Upon being told that Pokémon was going to be shown worldwide, director Masamitsu Hidaka decided to phase Brock out of the Orange Islands season, fearing American audiences would perceive him as a racist stereotype towards asians. However, when his character recieved strong positive reception, he was brought back into the series.
In December 1997, more than 700 Japanese children suffered seizures, vomiting, irritated eyes and other symptoms after viewing a flashing red background in the episode "Electric Soldier Porygon" from the Japanese version of the show. The show was pulled for retooling until April of 1998. "Electric Soldier Porygon" was only shown once (in Japan), and has never been shown again. The episode was dubbed for the American version with the offending animation slowed down and strobe effects deleted, but was never aired.
Following the terrorist attacks on the USA of 11 September 2001, the episode 'A Scare in the Air' had its title changed to 'Spirits in the Sky' out of respect for the United States fans. The episode 'Tentacool and Tentacruel' was pulled from the rotation due to its storyline which featured a creature that destroyed skyscrapers. In total, there were three episodes that were pulled because of 9/11, which have since been put back since Cartoon Network started showing reruns.
The names of Jessie and James of Team Rocket were changed from their original Japanese names due to cultural reasons. In Japan, they are known as Musashi (Jessie) and Kojiro (James), which is a literary reference to two rival Samurai.
"Pikachu's Goodbye" was not originally in the planned production but was created after the incident caused by "Electric Soldier Porygon." "Holiday Hi-Jynx" was originally to follow "Electric Solider Porygon."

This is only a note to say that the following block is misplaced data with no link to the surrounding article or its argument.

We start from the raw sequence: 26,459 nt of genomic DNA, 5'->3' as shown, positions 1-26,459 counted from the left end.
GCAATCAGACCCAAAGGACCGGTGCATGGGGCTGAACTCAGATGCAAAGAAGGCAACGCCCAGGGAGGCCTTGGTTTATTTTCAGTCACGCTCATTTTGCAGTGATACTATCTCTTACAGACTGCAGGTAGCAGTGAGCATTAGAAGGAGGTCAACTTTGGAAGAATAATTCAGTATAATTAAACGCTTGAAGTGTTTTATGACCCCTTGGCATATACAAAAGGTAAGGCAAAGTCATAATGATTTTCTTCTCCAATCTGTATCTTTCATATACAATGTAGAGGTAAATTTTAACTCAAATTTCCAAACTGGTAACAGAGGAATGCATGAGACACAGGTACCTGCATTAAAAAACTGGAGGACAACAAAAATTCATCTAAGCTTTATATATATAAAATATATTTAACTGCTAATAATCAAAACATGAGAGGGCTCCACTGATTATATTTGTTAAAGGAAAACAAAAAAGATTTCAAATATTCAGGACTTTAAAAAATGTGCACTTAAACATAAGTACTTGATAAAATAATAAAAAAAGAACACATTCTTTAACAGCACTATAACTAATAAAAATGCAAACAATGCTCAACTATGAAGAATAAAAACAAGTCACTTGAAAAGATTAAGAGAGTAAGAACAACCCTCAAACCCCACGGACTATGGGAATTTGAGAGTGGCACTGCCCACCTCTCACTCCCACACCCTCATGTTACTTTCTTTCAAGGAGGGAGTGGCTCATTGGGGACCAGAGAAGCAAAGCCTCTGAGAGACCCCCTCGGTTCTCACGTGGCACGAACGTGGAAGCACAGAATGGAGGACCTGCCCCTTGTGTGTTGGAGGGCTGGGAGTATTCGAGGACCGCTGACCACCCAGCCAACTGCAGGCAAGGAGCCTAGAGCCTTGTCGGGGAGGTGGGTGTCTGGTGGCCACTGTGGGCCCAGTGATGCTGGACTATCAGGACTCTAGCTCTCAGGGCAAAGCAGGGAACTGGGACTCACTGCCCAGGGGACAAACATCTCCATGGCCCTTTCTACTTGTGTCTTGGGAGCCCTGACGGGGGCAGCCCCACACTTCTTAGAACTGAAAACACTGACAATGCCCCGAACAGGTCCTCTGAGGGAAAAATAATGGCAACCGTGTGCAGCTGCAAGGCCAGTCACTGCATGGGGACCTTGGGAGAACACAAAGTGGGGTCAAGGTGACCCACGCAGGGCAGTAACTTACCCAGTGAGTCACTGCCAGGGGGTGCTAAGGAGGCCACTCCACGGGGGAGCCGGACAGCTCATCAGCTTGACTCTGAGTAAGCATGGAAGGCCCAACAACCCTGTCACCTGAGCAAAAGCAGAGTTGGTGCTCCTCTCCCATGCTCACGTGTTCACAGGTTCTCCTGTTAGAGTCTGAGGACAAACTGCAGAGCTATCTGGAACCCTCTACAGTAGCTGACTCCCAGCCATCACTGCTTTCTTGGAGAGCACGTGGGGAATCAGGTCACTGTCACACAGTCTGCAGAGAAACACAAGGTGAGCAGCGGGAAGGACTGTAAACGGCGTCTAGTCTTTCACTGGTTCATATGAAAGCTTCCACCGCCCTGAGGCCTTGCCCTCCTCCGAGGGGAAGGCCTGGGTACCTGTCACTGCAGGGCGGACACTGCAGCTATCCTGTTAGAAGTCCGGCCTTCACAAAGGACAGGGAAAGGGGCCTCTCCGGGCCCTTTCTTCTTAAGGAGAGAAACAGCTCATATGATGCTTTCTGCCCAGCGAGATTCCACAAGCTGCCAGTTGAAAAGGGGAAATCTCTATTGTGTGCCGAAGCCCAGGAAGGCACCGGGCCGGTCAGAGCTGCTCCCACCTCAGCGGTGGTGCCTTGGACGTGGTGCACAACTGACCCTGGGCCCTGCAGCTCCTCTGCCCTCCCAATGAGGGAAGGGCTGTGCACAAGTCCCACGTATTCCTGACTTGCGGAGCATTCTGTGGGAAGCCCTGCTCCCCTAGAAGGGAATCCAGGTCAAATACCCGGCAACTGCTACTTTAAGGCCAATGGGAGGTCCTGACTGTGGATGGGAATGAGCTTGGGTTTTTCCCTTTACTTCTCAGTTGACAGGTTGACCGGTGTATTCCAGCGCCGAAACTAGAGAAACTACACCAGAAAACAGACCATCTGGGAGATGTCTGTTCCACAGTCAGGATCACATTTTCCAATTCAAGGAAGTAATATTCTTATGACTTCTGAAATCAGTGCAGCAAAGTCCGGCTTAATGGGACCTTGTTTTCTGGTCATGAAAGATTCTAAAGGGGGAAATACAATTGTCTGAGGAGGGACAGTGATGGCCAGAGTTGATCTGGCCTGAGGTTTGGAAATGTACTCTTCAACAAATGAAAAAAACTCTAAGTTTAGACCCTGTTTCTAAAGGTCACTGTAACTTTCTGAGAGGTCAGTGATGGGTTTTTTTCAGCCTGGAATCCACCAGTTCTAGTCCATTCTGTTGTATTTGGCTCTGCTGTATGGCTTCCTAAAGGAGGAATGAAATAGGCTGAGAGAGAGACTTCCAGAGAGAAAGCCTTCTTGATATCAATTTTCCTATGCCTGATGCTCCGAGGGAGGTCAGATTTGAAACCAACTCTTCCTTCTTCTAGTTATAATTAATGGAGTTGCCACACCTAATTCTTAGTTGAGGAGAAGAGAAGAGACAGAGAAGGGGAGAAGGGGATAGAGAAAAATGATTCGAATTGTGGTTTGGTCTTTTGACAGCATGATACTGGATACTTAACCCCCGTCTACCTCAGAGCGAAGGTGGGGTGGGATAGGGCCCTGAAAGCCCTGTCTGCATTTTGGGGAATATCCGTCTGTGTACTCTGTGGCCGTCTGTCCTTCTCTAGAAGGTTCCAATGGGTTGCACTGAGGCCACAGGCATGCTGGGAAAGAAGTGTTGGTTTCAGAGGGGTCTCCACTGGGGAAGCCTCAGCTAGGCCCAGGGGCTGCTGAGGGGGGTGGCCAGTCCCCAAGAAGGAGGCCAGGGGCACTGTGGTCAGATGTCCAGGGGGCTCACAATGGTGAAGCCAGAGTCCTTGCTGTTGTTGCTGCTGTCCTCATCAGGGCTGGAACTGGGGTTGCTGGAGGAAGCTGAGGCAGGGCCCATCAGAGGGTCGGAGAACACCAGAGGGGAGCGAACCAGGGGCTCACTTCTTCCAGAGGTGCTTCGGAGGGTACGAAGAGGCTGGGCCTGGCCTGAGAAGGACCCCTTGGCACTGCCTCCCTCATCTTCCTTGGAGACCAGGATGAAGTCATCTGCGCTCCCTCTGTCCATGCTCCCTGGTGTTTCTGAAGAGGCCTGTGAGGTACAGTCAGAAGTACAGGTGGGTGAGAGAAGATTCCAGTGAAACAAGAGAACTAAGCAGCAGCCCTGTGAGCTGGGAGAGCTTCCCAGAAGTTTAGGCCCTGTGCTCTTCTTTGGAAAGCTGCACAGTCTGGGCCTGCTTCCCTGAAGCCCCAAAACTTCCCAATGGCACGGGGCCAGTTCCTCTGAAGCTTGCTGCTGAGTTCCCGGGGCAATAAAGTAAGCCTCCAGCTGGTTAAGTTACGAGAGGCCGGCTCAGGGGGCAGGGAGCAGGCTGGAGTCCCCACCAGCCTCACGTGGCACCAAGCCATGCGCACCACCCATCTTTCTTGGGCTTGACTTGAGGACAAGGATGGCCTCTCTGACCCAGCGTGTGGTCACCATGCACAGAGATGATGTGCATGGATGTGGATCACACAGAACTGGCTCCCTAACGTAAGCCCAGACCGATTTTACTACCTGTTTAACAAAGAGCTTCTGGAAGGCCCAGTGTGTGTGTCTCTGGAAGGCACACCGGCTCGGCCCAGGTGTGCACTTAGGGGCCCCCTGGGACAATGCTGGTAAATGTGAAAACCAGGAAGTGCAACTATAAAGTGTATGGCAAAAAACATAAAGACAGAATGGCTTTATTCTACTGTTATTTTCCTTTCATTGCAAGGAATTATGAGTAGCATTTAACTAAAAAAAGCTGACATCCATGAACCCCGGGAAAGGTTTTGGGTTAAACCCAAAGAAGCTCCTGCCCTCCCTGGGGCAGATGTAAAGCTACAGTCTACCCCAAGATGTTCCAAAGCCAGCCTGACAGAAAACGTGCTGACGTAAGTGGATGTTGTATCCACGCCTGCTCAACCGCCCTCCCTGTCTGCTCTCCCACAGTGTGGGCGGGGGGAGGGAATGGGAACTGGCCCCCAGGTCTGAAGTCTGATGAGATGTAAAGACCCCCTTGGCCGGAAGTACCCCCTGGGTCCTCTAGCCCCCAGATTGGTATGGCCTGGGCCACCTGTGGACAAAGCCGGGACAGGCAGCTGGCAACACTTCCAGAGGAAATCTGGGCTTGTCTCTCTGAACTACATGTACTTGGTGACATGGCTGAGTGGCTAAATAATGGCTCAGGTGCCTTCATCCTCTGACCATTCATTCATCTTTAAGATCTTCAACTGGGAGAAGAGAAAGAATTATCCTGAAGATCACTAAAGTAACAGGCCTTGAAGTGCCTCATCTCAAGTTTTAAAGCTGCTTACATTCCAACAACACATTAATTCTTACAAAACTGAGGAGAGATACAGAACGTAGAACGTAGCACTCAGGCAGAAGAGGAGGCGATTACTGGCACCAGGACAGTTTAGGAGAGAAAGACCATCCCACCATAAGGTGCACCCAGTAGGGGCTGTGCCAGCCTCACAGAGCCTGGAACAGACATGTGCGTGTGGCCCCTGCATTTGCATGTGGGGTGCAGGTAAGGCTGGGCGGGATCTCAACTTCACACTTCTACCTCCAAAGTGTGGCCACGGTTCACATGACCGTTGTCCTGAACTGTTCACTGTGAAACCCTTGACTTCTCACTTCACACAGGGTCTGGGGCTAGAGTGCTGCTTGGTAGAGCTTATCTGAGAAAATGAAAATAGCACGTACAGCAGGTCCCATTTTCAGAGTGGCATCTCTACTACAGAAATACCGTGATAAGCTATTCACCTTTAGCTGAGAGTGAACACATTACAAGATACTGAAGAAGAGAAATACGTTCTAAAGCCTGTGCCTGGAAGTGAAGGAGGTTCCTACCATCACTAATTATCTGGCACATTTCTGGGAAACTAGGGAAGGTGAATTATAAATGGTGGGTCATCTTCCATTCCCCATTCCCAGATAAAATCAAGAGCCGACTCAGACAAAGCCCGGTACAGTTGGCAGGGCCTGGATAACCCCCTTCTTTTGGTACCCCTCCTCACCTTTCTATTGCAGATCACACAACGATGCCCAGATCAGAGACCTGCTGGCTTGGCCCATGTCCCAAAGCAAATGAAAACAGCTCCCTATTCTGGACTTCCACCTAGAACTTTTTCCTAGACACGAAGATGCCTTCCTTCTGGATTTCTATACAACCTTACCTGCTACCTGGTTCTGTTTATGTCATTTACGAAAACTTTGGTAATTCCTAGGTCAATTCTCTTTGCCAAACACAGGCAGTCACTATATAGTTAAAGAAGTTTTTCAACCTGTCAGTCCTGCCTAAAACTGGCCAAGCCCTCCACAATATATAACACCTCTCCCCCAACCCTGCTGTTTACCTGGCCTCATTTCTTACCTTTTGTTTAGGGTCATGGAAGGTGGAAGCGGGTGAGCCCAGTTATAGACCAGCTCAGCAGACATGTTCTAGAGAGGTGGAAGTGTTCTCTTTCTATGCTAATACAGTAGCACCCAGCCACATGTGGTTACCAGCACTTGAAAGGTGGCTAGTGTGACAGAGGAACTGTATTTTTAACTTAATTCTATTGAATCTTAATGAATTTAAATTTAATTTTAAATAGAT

The series uses a couple of sound effects from Star Trek: The Next Generation (1987): the Enterprise-D door chime (used when Ash's Pokedex was updated for the G/S Pokemon (season 2)) and the Enterprise-D transporter (used as part of an Electrode or Voltorb self-destruct).
Despite being a Japanese Anime, this show has always been targeted towards an American audience. This is because the video games Pokemon Blue and Red and trading card games were more popular in the USA than in Japan. Thus, the english versions of the first 4 seasons were made before the Japanese versions. Ash in the English versions name isn't Satoshi, and some names of pokemon are respelled english words. Not only that, the characters mouth movements match what they're saying in English, and sometimes they don't match with what they're saying in Japanese. However, 4k entertainment did have a hand in changing the food that they eat.
Two Pokémon soundtracks were released in the USA: 'Pokémon 2.B.A. Master' released on June 29, 1999 by 4Kids Entertainment and KOCH Records (This CD was also released in Quebec Canada, Germany, France, Portugal and Latin American), and 'Totally Pokémon' released on January 23, 2001 by Koch Records. Additionally, a Pokémon CD single entitled 'Pokémon World' was released on February 8, 2000 by KOCH Records.